It’s time to fix the secondary teacher shortage

The teacher shortages that have been plaguing secondary schools for more than a decade need effective, meaningful solutions now

A recent announcement from Associate Education Minister Jan Tinetti that we are going to recruit 700 teachers from overseas had all the optimism of a classroom teacher at the start of the year. While recruiting from overseas while we train our own sounds like a great strategy in principle, there are significant issues.

The teacher shortages we are experiencing in Aotearoa are global. Schools across the world are struggling to staff their schools with the increasing complexity of teaching in a COVID world only adding to pressures that existed previously. In a global marketplace for teachers, our pay and conditions are simply not good enough to attract teachers in the quantity we need.

Results of a survey PPTA carried out back in May painted a dire picture. Almost a third of secondary schools that responded had teachers could not find specialist teachers for particular subjects, and almost 50 appointments were made by schools despite there being no suitable applicants. All the evidence suggests that the situation has only become worse since May. These teacher shortages are across the board with principals struggling to staff all departments from the Sciences through to Health & Physical Education.

Lurching from crisis to crisis

There is something terribly wrong with our system when a job which should be glorious – working with young people, experiencing the surprise and delight of watching learning unfold - instead becomes a job that people are fleeing. While COVID has exacerbated the situation, shortages of teachers in New Zealand have been plaguing us for more than a decade. We’re simply not attracting enough people into the profession, we’re not retaining the ones that we do train, and so we lurch from staffing crisis to staffing crisis.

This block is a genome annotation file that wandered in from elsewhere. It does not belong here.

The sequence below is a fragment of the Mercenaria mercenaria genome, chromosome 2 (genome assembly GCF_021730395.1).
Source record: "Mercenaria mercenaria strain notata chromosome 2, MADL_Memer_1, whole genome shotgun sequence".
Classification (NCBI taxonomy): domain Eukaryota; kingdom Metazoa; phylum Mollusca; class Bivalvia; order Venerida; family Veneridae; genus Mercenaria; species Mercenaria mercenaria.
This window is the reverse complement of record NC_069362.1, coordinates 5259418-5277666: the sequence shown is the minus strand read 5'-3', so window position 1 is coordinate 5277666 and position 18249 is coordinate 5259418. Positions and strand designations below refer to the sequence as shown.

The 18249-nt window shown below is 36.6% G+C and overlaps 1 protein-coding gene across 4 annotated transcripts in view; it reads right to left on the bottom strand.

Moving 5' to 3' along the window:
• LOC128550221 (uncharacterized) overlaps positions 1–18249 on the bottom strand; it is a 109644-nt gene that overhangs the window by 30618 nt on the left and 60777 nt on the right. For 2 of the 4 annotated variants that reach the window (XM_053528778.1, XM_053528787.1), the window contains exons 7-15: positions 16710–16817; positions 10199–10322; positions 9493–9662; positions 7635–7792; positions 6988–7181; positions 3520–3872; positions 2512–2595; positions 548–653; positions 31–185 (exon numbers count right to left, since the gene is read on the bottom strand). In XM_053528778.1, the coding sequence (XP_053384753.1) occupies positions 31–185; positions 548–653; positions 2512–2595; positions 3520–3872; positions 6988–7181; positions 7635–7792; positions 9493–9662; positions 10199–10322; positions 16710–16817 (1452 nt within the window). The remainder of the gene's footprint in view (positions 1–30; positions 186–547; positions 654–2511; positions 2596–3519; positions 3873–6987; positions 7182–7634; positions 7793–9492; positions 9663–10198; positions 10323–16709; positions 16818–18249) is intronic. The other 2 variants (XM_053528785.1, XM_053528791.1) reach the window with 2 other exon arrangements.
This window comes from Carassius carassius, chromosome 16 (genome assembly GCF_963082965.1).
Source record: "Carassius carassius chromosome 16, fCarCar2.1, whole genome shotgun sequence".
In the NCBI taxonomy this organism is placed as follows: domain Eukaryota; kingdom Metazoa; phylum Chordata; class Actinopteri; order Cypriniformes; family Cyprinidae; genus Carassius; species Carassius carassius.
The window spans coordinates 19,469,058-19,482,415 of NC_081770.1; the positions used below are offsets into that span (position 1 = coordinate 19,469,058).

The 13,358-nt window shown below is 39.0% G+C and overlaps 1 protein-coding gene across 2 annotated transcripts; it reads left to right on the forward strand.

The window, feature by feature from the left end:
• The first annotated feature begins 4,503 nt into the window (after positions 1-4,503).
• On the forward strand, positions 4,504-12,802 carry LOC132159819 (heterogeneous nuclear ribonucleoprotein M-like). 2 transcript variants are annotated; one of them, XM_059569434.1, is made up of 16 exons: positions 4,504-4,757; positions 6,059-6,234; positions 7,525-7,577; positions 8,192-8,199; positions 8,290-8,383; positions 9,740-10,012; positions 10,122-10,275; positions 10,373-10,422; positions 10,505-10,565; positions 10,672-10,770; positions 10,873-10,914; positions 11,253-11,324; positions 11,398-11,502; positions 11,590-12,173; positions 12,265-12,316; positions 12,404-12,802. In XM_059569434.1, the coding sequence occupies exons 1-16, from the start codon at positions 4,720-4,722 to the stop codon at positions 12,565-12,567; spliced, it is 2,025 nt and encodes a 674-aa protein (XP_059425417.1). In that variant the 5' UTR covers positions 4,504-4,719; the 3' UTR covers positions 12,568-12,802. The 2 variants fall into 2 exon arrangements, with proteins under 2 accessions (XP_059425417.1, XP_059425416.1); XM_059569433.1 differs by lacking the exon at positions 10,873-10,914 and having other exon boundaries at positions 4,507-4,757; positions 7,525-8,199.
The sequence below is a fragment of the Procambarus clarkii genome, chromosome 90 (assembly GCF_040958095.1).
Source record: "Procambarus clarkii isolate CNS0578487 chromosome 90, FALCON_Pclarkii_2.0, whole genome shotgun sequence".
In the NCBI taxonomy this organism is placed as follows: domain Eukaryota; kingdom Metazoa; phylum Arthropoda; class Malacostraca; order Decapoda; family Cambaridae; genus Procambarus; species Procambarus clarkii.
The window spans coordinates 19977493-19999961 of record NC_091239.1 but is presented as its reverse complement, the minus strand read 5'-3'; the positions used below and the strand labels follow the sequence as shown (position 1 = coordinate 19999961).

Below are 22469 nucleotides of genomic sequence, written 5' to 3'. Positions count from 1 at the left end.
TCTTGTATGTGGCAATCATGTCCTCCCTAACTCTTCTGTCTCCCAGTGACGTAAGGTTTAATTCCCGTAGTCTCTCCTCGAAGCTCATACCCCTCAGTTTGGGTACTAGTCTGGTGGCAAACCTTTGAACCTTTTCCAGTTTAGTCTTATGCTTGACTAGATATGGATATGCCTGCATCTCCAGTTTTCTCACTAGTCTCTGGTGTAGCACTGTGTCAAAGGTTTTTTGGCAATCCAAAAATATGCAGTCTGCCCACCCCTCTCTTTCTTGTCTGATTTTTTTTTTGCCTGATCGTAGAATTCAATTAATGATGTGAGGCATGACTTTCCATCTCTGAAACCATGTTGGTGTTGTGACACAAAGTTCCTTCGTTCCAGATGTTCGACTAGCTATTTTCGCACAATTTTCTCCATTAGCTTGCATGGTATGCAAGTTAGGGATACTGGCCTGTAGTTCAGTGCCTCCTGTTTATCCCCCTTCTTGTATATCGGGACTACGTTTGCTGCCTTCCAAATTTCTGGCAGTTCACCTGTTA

If we want to make sure we have trained and qualified teachers in classrooms we need to have manageable workloads, opportunities to develop our practice and learn, and competitive salaries for teachers right through their career pathway. The claim we have put together seeks to resolve these issues, making sure that we have the staffing we need to support our students whilst not breaking ourselves.

Staffing for current needs

It can seem trite to point out that our working conditions are students’ learning conditions, and goodness knows I don’t want to revisit that classic 90s slogan “When you kick the teachers, you kick the kids”, but by continually cobbling things together and settling because we don’t want to disadvantage our students, we are disadvantaging future students who won’t have the teachers and support they deserve.

The old industrial model of education where students were lined up in rows, copying notes down off the board is long gone, but the staffing provisions we have to deliver the more personalised learning our students need remains much the same. We want the very best for our students and so we continue to push ourselves to deliver, but it is coming at a price that sees teachers burning out and leaving the profession, and those looking in from outside unwilling to join us. We must invest in teachers if we are going to invest in Aotearoa.

Last modified on Wednesday, 2 November 2022 10:32